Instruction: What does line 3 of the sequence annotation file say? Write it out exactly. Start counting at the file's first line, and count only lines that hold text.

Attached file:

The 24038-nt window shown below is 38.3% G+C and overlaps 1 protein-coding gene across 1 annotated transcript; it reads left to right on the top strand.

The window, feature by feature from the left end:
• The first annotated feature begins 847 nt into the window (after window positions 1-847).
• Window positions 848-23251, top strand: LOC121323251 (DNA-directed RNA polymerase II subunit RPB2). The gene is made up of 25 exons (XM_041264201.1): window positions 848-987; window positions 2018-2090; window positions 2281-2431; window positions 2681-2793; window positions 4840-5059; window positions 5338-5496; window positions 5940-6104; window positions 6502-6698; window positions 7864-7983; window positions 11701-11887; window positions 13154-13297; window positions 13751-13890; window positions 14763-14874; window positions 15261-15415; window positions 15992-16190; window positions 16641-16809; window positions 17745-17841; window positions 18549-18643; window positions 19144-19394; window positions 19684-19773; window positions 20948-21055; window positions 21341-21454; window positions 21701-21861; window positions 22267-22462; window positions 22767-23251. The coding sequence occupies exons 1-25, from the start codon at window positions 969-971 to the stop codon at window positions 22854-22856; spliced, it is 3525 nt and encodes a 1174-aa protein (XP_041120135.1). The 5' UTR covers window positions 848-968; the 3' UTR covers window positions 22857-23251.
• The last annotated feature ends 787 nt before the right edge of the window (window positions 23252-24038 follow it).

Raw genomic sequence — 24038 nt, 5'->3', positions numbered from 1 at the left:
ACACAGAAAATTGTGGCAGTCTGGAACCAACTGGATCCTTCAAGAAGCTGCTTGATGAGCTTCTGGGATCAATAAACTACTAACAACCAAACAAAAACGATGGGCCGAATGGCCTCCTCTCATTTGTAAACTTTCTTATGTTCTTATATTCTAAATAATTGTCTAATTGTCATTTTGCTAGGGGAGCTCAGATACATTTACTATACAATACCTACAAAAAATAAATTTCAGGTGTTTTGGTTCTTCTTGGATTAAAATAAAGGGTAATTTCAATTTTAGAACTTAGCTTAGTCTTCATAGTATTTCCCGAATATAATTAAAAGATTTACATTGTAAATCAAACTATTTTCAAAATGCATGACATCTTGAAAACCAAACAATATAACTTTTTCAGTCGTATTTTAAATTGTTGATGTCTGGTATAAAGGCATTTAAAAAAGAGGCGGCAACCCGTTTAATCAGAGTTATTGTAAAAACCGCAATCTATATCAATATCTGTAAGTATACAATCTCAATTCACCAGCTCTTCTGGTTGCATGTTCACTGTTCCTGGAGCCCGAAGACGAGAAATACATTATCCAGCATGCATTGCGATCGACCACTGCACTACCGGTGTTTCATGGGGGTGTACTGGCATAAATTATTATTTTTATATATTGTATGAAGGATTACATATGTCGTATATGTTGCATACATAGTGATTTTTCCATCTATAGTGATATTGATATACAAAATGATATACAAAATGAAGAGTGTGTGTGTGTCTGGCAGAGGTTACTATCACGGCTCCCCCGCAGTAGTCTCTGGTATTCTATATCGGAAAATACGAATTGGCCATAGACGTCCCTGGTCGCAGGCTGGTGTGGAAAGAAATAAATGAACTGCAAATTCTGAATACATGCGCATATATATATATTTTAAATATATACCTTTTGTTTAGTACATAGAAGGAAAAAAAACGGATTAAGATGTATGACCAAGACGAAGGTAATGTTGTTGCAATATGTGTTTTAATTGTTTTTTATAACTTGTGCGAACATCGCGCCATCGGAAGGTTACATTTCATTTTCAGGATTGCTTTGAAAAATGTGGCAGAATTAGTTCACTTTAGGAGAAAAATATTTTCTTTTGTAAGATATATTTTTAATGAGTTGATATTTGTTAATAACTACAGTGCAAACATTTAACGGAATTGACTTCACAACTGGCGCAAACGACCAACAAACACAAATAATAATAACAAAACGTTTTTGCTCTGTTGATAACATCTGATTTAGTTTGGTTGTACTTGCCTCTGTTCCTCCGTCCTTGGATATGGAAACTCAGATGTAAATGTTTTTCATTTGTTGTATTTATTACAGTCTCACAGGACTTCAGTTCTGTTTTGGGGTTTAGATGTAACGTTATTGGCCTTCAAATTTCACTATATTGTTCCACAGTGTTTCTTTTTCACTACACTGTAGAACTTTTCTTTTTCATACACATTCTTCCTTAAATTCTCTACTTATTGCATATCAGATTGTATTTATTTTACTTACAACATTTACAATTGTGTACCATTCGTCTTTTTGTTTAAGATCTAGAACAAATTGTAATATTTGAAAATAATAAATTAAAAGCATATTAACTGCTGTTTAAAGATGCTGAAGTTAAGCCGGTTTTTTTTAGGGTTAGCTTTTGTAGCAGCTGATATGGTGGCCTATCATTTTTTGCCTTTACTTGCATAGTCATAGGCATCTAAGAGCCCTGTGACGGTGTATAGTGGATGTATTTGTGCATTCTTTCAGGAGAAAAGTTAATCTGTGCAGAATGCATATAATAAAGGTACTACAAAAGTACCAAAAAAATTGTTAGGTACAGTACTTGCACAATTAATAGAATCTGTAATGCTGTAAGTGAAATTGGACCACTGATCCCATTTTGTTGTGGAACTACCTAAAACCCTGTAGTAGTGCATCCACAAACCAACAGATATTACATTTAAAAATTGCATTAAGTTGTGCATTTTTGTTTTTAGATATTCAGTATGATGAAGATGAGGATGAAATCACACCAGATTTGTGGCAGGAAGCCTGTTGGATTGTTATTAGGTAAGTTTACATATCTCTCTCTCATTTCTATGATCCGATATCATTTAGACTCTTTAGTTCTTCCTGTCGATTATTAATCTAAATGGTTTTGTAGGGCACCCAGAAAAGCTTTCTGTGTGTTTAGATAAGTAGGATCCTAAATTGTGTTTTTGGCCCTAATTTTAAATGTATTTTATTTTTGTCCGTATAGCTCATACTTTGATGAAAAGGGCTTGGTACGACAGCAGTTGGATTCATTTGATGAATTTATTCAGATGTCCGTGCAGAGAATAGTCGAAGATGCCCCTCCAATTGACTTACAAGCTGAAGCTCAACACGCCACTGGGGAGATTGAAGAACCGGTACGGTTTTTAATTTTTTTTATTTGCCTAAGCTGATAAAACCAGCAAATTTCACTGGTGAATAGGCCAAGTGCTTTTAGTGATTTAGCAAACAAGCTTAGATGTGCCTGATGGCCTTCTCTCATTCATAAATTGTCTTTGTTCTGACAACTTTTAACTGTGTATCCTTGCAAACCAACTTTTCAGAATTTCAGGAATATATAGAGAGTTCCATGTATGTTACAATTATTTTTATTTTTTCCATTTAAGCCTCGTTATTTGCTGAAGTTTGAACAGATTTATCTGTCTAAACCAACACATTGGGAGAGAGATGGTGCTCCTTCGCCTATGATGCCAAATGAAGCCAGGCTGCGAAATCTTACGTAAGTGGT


• The first annotated feature begins 847 nt into the window (after window positions 1-847).